Raimondo’s take from Massachusetts donors — many tied to the Partner’s sponsored fundraiser is more almost as much as her Democratic rival Matt Brown raised for the quarter — $71,950 to $77,083.
On Tuesday night Raimondo's team was celebrating the new Brown and Partner's deal.
“This is encouraging news. The Governor is pleased that Brown University has come to terms with Partners and Care New England. Brown is a critical player in ensuring that Rhode Island remains a leader in biomedical innovation. If a merger is approved, this partnership with our strong local academic medical school will help ensure that research dollars stay in Rhode Island,” said Raimondo’s Director of Communication Mike Raia.
“As for what's changed in seven months, that's a question for the institutions that are party to the MOU,” added Raia,
No one is able or willing to answer how Paxson's concerns about jobs losses in Rhode Island have been rectified.
One of the leading healthcare union is guardedly optimistic about the deal. United Nurses and Allied Professionals (UNAP) spokesman Ray Sullivan said, "We remain cautiously optimistic about a potential partnership between Partners HealthCare and Care New England Health System and recognize the important role that Brown University would play in the event that merger were to move forward. Our priority is to strengthen support and resources frontline caregivers and protect Rhode Island jobs and services for our members and our patients. We look forward to participating in conversations with leaders from Partners and Care New England at the appropriate time.”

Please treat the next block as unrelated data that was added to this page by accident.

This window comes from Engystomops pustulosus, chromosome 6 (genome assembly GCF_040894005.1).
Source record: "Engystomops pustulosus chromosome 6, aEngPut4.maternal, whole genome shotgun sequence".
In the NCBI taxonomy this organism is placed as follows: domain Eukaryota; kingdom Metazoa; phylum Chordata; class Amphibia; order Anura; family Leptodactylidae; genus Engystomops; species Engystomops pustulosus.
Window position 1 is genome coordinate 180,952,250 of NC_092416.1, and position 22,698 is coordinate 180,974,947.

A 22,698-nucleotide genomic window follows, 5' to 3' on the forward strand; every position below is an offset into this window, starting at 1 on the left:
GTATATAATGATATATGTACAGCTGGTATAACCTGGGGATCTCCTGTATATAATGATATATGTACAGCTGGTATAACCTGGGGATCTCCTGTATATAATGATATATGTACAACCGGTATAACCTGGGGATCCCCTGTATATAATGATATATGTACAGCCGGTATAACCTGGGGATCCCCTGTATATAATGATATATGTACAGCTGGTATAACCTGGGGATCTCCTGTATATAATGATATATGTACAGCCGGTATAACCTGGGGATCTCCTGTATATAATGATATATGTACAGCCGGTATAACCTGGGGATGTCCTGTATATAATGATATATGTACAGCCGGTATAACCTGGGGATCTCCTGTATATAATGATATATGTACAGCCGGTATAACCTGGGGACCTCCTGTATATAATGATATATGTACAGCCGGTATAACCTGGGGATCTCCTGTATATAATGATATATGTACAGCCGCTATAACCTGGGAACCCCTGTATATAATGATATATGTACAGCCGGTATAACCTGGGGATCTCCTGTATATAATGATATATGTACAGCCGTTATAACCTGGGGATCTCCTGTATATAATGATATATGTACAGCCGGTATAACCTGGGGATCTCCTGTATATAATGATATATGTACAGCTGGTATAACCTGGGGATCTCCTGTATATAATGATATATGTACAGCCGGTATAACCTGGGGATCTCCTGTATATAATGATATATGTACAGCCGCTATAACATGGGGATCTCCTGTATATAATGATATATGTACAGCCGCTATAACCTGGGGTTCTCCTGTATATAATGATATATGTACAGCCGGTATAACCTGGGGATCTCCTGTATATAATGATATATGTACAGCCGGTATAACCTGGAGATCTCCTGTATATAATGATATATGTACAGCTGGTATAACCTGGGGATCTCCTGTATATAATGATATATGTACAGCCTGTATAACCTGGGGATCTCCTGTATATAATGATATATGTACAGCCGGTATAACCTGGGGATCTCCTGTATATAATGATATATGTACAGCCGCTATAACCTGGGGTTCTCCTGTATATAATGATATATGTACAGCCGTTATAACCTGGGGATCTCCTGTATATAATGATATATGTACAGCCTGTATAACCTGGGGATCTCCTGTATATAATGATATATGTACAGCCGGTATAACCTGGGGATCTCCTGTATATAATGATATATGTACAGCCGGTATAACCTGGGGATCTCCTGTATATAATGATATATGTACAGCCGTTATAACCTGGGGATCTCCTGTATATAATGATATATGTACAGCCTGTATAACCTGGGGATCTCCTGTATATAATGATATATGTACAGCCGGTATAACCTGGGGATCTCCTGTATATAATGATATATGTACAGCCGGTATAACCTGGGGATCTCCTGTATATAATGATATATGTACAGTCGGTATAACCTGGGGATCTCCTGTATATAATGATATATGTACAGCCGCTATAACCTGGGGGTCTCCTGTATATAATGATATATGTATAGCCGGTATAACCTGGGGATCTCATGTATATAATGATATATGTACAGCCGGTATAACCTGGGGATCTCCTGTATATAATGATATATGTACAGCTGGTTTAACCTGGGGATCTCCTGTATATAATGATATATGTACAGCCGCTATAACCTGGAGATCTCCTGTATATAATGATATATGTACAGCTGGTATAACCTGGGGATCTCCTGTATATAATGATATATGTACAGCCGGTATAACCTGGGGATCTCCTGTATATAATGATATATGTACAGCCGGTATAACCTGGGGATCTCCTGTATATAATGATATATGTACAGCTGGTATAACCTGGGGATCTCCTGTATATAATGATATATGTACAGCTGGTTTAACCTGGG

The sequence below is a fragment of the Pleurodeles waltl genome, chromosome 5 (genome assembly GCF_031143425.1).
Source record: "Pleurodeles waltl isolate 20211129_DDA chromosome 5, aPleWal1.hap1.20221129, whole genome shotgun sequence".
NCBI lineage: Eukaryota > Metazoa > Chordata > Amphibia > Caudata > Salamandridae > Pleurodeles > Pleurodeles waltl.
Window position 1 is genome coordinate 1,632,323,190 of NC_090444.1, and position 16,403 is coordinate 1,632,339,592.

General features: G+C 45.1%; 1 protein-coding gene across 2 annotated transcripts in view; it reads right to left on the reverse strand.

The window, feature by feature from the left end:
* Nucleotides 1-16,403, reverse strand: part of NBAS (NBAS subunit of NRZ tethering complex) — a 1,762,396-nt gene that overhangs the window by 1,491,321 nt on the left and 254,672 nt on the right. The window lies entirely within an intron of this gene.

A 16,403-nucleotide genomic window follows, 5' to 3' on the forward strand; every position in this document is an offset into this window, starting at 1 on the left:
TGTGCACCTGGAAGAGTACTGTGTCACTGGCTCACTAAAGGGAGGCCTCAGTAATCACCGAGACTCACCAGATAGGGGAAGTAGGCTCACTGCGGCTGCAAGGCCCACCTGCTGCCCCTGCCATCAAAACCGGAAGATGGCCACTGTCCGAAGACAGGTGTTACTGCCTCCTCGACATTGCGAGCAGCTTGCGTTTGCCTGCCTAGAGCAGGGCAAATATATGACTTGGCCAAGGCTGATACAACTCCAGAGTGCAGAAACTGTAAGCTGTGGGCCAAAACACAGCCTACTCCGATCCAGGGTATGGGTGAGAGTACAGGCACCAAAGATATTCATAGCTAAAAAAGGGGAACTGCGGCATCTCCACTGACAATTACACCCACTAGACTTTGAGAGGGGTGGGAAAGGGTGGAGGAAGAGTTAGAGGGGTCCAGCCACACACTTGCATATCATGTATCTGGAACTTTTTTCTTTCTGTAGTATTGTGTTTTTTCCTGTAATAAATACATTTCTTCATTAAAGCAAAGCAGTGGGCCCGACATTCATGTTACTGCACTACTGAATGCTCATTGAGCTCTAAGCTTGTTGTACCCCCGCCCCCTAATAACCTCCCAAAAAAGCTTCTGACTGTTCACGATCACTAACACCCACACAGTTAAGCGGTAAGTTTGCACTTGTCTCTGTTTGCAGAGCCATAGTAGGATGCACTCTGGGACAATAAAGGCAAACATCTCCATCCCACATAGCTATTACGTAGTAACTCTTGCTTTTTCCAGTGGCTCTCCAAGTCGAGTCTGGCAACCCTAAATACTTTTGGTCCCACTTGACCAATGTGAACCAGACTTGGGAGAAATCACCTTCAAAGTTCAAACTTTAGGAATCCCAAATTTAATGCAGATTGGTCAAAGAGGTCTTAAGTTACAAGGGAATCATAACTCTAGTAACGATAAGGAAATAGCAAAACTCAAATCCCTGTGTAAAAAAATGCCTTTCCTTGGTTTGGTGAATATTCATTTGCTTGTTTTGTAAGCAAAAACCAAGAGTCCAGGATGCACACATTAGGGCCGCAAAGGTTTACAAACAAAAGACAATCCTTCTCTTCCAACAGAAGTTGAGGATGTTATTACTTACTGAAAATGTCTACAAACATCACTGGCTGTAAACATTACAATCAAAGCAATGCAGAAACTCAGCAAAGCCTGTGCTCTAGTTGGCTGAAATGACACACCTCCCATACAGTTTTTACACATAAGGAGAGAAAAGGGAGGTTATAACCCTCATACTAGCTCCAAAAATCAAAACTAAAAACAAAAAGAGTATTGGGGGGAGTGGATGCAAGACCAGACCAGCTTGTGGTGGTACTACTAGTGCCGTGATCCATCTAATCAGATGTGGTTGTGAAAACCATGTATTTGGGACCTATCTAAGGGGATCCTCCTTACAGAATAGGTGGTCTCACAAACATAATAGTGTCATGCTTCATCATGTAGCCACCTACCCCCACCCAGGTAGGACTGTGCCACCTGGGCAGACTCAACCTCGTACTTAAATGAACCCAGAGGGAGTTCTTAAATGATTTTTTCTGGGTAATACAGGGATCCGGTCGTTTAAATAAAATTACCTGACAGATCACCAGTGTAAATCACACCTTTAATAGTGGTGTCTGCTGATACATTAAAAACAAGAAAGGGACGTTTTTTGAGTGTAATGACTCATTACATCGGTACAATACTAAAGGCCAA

UNAP is presently in an ongoing labor action against Lifespan and has had an ongoing dispute with CharterCare.
Partners' acquisition of Care New England must go through the approval process under the Hospital Conversion Act (HCA) and be approved by Massachusett's Attorney General Maura Healey. The RI HCA process has two regulators, the Rhode Island Department of Health and the RI Attorney General. A formal HCA application needs to be submitted by Partners to trigger the formal review process.
Lifespan did not respond to requests for comment on the Brown and Partners news.